Manny Cebollero never considered himself a rebel. But two years ago, when the Montgomery County Department of Liquor Control established regulations that would leave him stuck with broken or defective bottles of beer and wine, the 51-year-old Rockville liquor store owner decided to take his case to court--and in the process, to challenge the county's monopoly over liquor wholesaling.
But Cebollero, the owner of Belby's Discount Beer store at 888 Rockville Pike, lost last week in Montgomery County Circuit Court when Judge Richard B. Latham ruled that the county can continue to refuse to take back bottles after they are delivered.
The county argued that the no-return policy is necessary because some merchants were breaking bottles themselves when the products didn't sell, returning the broken bottles to the county and forcing the county--and the taxpayers--to absorb the losses.
Latham accepted that argument, adding that Cebollero didn't sufficiently prove his losses.
Montgomery maintains a monopoly over all liquor, beer and wine wholesaling in the county, a monopoly that county officials call necessary to insure control over the industry and to draw revenue for the county. But Cebollero, who buys $700,000 each year in beer alone, said that county control has meant that shipments are not delivered carefully.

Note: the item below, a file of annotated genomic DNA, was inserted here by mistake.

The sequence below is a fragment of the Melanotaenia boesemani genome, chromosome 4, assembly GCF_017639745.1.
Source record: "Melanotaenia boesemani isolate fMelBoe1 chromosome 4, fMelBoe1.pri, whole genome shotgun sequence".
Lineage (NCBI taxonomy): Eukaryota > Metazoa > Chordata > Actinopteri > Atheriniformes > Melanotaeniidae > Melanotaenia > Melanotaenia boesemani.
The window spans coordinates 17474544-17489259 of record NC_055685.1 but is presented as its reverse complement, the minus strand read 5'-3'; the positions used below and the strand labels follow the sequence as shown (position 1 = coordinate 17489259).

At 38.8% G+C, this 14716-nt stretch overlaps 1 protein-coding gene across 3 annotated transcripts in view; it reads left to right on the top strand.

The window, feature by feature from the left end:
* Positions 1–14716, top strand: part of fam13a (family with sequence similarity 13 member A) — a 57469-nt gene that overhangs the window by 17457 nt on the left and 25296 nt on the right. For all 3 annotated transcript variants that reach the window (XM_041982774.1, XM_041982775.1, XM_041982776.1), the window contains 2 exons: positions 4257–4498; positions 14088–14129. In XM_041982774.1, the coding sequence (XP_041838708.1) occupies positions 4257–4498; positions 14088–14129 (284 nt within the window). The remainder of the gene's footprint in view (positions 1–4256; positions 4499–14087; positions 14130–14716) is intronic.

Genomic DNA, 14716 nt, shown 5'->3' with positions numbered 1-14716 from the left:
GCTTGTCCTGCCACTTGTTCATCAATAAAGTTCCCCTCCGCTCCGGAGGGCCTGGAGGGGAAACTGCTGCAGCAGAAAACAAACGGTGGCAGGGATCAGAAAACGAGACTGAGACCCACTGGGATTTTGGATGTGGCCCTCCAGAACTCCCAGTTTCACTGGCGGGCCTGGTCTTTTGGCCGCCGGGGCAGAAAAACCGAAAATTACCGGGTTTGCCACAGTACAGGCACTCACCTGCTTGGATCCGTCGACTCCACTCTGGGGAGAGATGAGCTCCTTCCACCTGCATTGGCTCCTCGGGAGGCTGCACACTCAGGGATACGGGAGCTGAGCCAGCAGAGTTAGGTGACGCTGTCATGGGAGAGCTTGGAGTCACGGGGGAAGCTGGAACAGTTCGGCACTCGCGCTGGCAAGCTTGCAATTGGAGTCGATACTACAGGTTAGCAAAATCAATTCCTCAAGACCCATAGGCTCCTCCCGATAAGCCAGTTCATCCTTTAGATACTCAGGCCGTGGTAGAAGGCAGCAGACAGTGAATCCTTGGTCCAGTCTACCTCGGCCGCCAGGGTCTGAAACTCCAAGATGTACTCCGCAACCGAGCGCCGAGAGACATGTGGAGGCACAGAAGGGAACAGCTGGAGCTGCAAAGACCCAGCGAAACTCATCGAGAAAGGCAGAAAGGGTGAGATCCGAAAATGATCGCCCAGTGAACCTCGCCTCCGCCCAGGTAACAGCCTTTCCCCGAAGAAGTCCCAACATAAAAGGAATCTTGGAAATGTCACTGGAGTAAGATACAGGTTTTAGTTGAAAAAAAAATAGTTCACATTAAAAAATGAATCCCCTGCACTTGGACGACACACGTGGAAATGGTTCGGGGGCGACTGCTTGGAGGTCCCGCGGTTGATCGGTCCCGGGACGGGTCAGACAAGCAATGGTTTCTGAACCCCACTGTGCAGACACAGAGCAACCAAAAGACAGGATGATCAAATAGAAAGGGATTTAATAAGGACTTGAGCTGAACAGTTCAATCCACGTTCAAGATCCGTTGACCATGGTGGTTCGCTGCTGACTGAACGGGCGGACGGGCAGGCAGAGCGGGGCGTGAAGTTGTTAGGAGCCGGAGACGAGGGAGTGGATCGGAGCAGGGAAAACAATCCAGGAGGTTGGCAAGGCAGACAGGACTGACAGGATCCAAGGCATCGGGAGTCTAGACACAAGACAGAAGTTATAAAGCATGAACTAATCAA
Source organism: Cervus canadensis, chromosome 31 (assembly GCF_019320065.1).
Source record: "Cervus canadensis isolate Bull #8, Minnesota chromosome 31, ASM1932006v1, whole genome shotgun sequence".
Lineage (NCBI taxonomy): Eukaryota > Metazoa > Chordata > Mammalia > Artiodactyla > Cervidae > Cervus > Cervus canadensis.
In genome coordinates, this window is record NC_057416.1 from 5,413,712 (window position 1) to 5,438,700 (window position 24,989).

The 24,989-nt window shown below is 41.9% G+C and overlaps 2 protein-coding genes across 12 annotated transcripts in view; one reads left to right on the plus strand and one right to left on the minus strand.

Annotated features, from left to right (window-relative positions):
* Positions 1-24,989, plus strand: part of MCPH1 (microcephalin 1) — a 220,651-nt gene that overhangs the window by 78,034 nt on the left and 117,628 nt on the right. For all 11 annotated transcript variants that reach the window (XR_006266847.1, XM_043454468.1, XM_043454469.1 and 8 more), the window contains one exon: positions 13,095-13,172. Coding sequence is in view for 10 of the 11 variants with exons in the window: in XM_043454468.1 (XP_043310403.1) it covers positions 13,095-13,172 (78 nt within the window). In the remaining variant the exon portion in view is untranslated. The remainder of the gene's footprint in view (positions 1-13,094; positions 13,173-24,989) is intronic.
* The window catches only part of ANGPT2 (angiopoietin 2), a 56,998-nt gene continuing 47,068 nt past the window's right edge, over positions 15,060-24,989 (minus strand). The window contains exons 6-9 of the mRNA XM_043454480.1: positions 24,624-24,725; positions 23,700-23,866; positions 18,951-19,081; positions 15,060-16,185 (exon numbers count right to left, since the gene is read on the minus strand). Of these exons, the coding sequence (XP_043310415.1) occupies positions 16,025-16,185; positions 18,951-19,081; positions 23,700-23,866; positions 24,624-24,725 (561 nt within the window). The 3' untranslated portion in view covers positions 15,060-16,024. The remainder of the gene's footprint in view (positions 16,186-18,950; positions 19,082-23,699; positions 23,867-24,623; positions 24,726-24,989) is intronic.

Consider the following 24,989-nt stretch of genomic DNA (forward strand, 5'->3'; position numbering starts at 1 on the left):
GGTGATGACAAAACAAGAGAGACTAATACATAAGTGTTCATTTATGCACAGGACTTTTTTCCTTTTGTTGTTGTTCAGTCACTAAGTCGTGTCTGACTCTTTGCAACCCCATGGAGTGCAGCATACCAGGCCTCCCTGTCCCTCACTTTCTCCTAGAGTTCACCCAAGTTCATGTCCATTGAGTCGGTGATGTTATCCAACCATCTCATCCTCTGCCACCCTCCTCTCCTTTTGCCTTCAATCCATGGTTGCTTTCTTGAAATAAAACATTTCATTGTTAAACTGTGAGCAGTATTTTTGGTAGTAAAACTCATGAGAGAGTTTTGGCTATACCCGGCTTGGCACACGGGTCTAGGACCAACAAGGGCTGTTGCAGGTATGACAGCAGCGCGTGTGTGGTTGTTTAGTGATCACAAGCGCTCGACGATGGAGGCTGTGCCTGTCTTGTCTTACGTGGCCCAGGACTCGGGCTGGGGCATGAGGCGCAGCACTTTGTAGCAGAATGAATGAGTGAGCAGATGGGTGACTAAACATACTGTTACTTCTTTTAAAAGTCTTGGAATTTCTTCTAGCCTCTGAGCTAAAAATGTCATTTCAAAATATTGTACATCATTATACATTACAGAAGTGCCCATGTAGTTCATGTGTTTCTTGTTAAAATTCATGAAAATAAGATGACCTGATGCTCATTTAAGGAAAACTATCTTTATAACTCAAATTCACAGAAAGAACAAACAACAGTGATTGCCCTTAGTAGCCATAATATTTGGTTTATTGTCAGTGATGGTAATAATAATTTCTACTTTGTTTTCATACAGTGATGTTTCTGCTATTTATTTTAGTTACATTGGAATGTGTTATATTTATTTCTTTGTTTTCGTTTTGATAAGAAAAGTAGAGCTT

Knowing that broken bottles cannot be returned after a shipment is accepted, Cebollero checks every bottle in every case before accepting delivery.
It is a time-consuming process, and Cebollero said one county delivery truck driver finally got tired of the wait and pulled off--leaving Belby's without beer or wine for a week last summer. Cebollero estimates that he lost $3,700 in sales that week.
"He just pulled away," Cebollero said. ". . . . That left me without beer and wine for a week. They have a monopoly, and when they don't deliver, you're out of business."
In his suit, Cebollero had asked for an award to cover that week's losses in sales, plus $7,000 for his attorney's fees. He also challenged the county's authority to refuse to take back damaged bottles after delivery, without giving merchants time to check the bottles.
Cebollero said breakage is his biggest problem with county shipments, estimating that they can run up to 5 percent on any given delivery. Wine gives him more trouble than beer, he said.
"The wine comes in sealed boxes. Some bottles don't have labels. Some could be cracked. We have accumulated bottles and bottles of bad wine," which he said could add up to more than $3,000 each year.